The running back position has been devalued in the NFL, but coaches will still find a role for runners who exhibit game-changing skills. One player who will prompt evaluators to reassess their thoughts on the position is Arizona junior Ka'Deem Carey.
Of course, most would expect the nation's reigning rushing champion (1,929 yards in 2012) to garner a ton of interest from NFL coaches and scouts based on his production, but it is Carey's explosive running style that has captivated the attention of NFL teams looking for a workhorse.
Talented Top 50
Daniel Jeremiah has spent his summer vacation poring over college football video, and the result is this look at college football's top 50 players. More ...
Measuring 5-foot-10 and 196 pounds, Carey is a hard-nosed runner with exceptional quickness and burst. He is quick enough to turn the corner on perimeter runs, but is at his best using sudden acceleration to explode through creases between the tackles. Carey has one of the best stutter-step moves in the hole that I've ever seen, and he frequently uses a series of stop-start cuts to elude defenders on the second level.
He also has a violent running style that leads to broken tackles and positive gains at the end of runs. His strength and power is surprising for a back his size, but it is one of the reasons why scouts are captivated by his combination of skills as a runner.
In fact, I had an NFC scout suggest to me that Carey "has some Reggie Bush" in him, when asked about player's running style. Rich Rodriguez told me at Pac-12 Media Day last week that Carey "runs hungry." Arizona's head coach raved about how Carey forces defenders to make solid tackles in the open field, and how his punishing running style sets the tempo for the offense.
From a passing-game perspective, Carey is also everything pro coaches desire in a running back. He is a polished route runner with strong hands and ball skills. He excels at turning screen passes into big gainers by eluding multiple defenders on the perimeter with nifty moves in the open field. While he lacks the home-run speed to take it the distance, Carey is a dangerous threat with the ball in his hands, which is why Rodriguez has made it a point to get him the ball.
While he continues to work on his game, Carey will eventually have to answer for a few off-field incidents over the last several months. In June, he was arrested on a domestic violence charge that was later dismissed. Earlier, he was kicked out of a Wildcats basketball game after a verbal altercation with campus police. If he stays out of further trouble, I don't see it affecting his grade.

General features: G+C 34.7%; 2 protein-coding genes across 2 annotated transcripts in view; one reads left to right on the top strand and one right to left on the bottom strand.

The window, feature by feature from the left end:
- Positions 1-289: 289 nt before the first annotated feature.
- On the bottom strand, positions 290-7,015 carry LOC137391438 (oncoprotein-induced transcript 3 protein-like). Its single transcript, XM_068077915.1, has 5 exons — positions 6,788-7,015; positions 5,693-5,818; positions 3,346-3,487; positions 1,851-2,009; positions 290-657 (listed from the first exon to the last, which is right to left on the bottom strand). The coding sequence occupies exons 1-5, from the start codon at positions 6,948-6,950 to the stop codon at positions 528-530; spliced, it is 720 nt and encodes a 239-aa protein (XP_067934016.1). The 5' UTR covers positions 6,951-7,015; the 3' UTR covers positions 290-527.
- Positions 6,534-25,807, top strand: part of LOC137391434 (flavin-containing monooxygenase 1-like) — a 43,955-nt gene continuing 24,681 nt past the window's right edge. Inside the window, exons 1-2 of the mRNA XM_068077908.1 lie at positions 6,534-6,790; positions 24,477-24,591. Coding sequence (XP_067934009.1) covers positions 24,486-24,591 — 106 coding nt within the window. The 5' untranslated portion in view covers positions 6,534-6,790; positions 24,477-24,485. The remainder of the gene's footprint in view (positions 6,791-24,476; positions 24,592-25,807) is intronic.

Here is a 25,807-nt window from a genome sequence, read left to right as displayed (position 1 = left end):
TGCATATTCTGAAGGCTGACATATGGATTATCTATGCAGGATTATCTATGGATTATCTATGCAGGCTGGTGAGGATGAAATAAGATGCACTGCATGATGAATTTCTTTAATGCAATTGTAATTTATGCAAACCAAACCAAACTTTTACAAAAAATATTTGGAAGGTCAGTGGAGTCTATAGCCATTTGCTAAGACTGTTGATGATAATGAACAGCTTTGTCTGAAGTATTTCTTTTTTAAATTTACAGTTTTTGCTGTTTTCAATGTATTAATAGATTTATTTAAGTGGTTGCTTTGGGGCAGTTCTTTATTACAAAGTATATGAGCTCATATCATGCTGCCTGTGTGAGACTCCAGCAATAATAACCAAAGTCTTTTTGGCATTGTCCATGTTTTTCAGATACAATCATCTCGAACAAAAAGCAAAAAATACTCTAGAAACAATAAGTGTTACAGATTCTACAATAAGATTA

At a time when the NFL is trending toward two-back systems with running backs assigned to specific roles, Carey is thriving on the college landscape with a game that should make him a three-down back as a pro.
Word on the Street
Getting early start on underclassmen: The mass exodus of underclassmen into the NFL is forcing NFL teams to get an early jump on the 2014 class. According to several NFL scouts I've spoken to over the past few weeks, many are already evaluating game tapes on juniors (or redshirt sophomores) with the potential to enter the draft at season's end. While most evaluators would wait until the middle of the season to start taking notes on some of the top underclassmen, the record number of underclassmen (73) who declared early for the 2013 draft, including 12 who went on to become first-round selections, prompted more evaluators to get an early jump on the process by getting film work done over the summer.
Scouts are also beginning to conduct some of the background research and character analysis normally reserved for senior prospects. Recently, an NFC college scouting director told me he instructs his scouts to begin taking notes on talented, young players from the time they step onto campus, particularly in the SEC. He talked about the need for scouts to have a working knowledge of some of the five-star recruits that dot the roster, so they are familiar with their backgrounds when they eventually become eligible for the draft. This will certainly add more responsibilities to the college scout's fall agenda, but with the likes of Jadeveon Clowney, DeAnthony Thomas and Marqise Lee dominating the game from the time they step onto the field as freshmen, it could be well worth the investment on the back end.
ACC becoming hotbed for NFL talent: For all of the attention paid to the SEC for its NFL talent-laden rosters, the ACC is slowly becoming a must-visit for NFL scouts. Last season, the ACC produced 31 NFL draft picks, including six first-round picks, which ranked only behind the SEC in both categories. The ACC has also delivered the second-most draft picks over the past three seasons, including notable prospects like Torrey Smith, Luke Kuechly, Orlando Franklin, T.J Yates and Christian Ponder.
The recent string of top ACC players matriculating to the NFL has prompted some scouts to cast aside the "basketball conference" label that some have associated to the conference based on its success on the hardwood. This season, more scouts will certainly spend time checking out the talent inside the conference, with three quarterbacks -- Clemson's Tahj Boyd, Miami's Stephen Morris and North Carolina's Bryn Renner -- attracting strong interesting as top picks.
Additionally, senior standouts such as North Carolina's James Hurst and Kareem Martin, plus Miami's Seantrel Henderson and Florida State's Christian Jones are also commanding significant interest from NFL teams looking for impact potential. Factor in the tantalizing talents of an underclassmen class that features Clemson's Sammy Watkins, Florida State's James Wilder, Jr., and North Carolina's Eric Ebron, the conference is brimming with the kind of playmakers coveted at the next level.